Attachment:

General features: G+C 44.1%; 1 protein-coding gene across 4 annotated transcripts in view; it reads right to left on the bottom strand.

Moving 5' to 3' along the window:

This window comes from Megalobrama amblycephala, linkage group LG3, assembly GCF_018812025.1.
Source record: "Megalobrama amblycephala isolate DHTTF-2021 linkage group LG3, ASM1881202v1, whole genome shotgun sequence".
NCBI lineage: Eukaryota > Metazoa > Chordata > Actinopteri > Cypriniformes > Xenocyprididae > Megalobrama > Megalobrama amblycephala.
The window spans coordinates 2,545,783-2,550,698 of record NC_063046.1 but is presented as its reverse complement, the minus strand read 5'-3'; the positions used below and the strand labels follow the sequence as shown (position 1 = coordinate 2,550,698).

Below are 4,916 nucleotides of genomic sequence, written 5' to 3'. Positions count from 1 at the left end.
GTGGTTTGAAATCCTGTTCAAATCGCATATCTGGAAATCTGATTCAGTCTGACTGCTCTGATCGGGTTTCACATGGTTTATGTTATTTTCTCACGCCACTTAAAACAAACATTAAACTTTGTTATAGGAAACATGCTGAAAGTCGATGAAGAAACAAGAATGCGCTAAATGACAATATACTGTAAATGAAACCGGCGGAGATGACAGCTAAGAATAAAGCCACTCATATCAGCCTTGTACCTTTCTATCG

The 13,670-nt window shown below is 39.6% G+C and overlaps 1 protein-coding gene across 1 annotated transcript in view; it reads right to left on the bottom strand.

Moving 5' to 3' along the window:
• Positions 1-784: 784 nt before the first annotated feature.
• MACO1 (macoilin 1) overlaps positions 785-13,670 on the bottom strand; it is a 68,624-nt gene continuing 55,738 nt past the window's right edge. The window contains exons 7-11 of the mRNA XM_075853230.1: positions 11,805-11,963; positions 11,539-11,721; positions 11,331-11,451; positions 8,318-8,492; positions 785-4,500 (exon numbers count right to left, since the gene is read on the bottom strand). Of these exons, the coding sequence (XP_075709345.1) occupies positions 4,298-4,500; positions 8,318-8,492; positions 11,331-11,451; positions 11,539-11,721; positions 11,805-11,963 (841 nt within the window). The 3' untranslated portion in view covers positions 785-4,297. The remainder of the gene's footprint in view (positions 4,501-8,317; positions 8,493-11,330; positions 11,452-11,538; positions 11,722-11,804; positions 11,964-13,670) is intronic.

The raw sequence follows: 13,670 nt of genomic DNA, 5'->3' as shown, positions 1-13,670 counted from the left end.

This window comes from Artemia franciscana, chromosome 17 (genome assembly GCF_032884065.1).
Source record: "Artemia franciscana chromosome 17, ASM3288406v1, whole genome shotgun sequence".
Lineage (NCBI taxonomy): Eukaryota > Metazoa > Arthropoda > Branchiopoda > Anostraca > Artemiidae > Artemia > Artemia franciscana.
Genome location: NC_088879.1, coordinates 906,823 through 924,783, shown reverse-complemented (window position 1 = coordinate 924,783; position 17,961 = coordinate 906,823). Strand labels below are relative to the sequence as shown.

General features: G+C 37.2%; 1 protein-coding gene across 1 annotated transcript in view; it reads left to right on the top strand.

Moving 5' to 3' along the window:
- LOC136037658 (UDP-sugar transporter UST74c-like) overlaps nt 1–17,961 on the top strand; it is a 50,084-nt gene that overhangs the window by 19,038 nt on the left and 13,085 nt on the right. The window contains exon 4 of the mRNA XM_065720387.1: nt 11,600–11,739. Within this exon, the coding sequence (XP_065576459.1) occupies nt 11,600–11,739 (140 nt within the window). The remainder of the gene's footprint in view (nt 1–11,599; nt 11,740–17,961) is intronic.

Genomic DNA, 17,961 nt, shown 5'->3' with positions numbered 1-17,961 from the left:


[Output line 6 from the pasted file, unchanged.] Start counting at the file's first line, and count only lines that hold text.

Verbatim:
The window spans coordinates 2,545,783-2,550,698 of record NC_063046.1 but is presented as its reverse complement, the minus strand read 5'-3'; the positions used below and the strand labels follow the sequence as shown (position 1 = coordinate 2,550,698).